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Entries in Clayton Kershaw (13)


Which Pitchers are Really Getting Squeezed?

Earlier in the week we took a look at which pitchers have been squeezed the most based on total pitches called balls within the PitchFX established strike zone.  While it appeared that pitchers like C.J. Wilson (TEX) and Jon Niese (NYM) have been getting a tight strike zone, the truth is that these pitchers tend to stay around the strikezone with the majority of their pitches.  In fact, C.J. Wilson leads the league in called strikes within the strike zone:

(Data from all 2011 games through May 10th)

So in reality, while pitchers like Wilson do lose a lot of called strikes on the borders, it's mostly a product of the volume of pitches they locate there.  In fact, through Tuesday, Wilson was leading all pitchers in total called strikes, regardless of location, with 194.

If we really want to see which pitchers have had a tough time getting calls from umps, we need to look at the percentage of called strikes out of all taken pitches within the strike zone.

 (Data from all 2011 games through May 10th - Min. 40 taken pitches in the strike zone)

Wilson still cracks the top 50, but he's far from the most squeezed pitcher in the league.  Mariners' closer Brandon League is not getting the majority of close calls so far this season.  The league average for called strikes in the PitchFX defined strike zone has been around 77%, meaning umpires have called 23% of pitches in the zone balls.  Of course, the majority of these are borderline pitches as the following graphic shows:

All MLB Called Balls in Strike Zone
(Click to enlarge)

League's missed strikes consist of 18 pitches, the majority of which were thrown to the bottom of the zone.  Batters have taken only 42 total strike zone pitches against him, so his "squeeze rate" is mostly a product of small sample size.  However, when we filter the list down to starters....

(Data from all 2011 games through May 10th)

Among starters, Wilson and Niese still near the top of the list of pitchers getting squeezed. And perhaps Nelson Figueroa would still be pitching in Houston if we had robot umpires.

So we've seen which pitchers have not gotten the majority of close calls so far this season.  In an upcoming post, we'll look at pitchers that have benefited most from expanded strike zones.


Young and Old Dodgers

Hiroki Kuroda and Clayton Kershaw are two Dodgers pitchers off to good starts in 2011.   Kershaw plays 2011 as a 23-year-old fireballer.  Kuroda, at 36 can still strike out batters, but he depends much more on working the count.

Look at Kershaw's pitch location by count (click graphic for a larger image):

Clayton Kershaw pitch location by count, 2008-2011.Clayton always goes after batters in the strike zone.  Even on 0-2, when most pitchers waste one, Kershaw hits the strike zone quite often.  His wOBA goes way up with three balls on the batter, but that's where the walks happen.

Now look how the mature Kuroda approaches each count:

Hiroki Kuroda pitch location by count, 2008-2011Notice how Kuroda moves away from the middle of the plate as he gets closer to two strikes, and into the plate as he approaches three balls.  Unlike Kershaw, Hiroki can't over power a batter on any count.  He wants them to chase balls when he's ahead, and hit the plate when he's behind.  The pitchers use different approaches that play to their strength and weakness, but both are effective in getting batters out.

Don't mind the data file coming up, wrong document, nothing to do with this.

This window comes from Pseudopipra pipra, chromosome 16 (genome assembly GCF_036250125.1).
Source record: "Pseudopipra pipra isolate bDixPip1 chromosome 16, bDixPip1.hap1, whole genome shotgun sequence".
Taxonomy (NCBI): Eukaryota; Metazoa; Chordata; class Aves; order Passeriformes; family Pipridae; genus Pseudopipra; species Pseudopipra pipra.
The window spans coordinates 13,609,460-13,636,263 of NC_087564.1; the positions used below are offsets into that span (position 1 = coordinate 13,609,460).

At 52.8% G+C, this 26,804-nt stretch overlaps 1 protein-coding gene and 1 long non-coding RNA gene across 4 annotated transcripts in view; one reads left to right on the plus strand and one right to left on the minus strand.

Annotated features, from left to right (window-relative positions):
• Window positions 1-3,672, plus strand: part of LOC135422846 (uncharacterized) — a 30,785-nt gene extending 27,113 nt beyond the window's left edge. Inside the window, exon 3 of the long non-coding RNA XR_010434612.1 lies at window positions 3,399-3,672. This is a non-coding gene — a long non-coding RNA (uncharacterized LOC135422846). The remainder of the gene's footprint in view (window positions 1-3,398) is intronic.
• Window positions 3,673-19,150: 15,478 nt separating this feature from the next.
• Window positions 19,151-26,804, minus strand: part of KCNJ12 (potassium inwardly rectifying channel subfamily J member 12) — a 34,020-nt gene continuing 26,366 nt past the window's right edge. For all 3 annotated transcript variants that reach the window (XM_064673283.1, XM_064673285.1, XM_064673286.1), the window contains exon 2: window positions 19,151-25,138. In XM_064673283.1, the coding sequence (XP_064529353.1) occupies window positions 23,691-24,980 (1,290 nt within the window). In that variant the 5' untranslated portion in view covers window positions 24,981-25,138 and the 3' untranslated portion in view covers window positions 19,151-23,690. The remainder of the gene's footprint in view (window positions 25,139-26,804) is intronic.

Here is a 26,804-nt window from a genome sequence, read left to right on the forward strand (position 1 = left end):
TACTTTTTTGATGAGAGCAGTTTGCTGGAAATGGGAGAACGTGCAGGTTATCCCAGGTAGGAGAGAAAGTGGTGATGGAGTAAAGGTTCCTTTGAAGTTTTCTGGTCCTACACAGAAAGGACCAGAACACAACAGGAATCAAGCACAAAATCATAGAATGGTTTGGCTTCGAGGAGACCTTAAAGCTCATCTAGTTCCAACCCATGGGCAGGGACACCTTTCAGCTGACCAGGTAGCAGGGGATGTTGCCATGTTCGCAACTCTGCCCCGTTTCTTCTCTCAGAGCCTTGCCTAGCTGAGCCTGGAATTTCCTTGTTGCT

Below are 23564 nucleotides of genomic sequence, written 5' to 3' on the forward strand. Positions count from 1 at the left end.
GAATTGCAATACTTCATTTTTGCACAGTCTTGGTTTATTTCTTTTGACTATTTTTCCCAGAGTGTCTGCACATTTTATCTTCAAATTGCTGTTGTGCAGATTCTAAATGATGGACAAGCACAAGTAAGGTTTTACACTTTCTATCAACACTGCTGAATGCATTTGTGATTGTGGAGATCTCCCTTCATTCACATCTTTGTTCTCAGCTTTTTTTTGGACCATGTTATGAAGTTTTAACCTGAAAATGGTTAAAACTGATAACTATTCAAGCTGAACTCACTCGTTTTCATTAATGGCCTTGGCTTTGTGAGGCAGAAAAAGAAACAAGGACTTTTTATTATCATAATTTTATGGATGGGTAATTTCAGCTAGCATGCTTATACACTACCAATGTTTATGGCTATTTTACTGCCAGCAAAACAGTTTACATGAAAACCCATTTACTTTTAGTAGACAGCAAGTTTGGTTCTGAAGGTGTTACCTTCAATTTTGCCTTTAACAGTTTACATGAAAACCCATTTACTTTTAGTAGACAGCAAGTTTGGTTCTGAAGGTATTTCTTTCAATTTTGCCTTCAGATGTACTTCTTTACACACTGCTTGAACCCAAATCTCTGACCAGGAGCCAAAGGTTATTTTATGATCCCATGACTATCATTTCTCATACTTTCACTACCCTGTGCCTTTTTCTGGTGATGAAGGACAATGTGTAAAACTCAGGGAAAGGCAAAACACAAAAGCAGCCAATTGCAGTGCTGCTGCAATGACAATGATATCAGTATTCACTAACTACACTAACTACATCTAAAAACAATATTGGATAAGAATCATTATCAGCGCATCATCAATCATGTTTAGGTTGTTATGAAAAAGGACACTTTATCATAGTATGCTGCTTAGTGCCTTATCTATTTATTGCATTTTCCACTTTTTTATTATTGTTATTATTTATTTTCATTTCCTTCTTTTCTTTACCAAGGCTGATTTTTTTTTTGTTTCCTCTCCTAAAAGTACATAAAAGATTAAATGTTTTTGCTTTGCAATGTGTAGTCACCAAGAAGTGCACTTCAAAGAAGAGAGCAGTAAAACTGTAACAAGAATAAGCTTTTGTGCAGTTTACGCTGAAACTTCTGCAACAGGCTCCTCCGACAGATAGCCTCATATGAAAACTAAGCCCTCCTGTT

The Three Strikeouts of Clayton Kershaw

Clayton Kershaw started the season with 17 strikeouts in 13 innings pitched.  He's maintain a high strikeout rate throughout his career, as he uses three main pitches to knock out batters:



Clayton Kershaw with two strikes, career.
Statistic Fastball Curve Slider
Pitches 1549 494 383
Plate Appearances 734 194 198
Strikeouts 273 110 126
K Pct. 37.2 56.7 63.6


While Kershaw's fastball results in a high number of Ks, his curve ball and slider are much more efficient at delivering the punch out.  Part of that comes from the change in movement.  Kershaw's fastball does not drop as much as expected:

Clayton Kershaw, career fastball movement with two strikes.His curve and slider both drop quite a bit:

Clayton Kershaw, career movement on the curve and slider.The curve drops a little more and stays show less lateral movement.  The three pitches show a great separation in speed as well.  In the following graph, you can see the speed, as well as why each of the pitches is effective (click graph for a larger image):

Clayton Kershaw, batters swinging with two strikes.The fastball doesn't fool batters.  When they swing at Clayton's fastball, they can see it's a strike, and they make contact often.  Often enough, however, they don't make contact and go down swinging.

The slider comes in around 81 miles per hour.  Like the fastball, batter do a good job of recognizing the pitch as a strike, but with the good movement, they make contact much less often.  The slider is his swing and miss pitch.

The curve ball is the pitch that fools batters in multiple dimensions.  They swing a lot less at the curve, and when they do it's less likely to be a strike in the first place.  With fewer swings, the curve can be dropped over for a called strike three.  While batters make more contact against the curve than against the slider, they make less contact than against the fastball.  When batter are swinging at pitches out of the strike zone, even making contact will often result in something good for the defense.

With three pitches capable of getting a batter, Kershaw keeps hitters guessing.  Three different speeds and three different movements means lots of strikeouts, and less pressure on the Dodgers defense.

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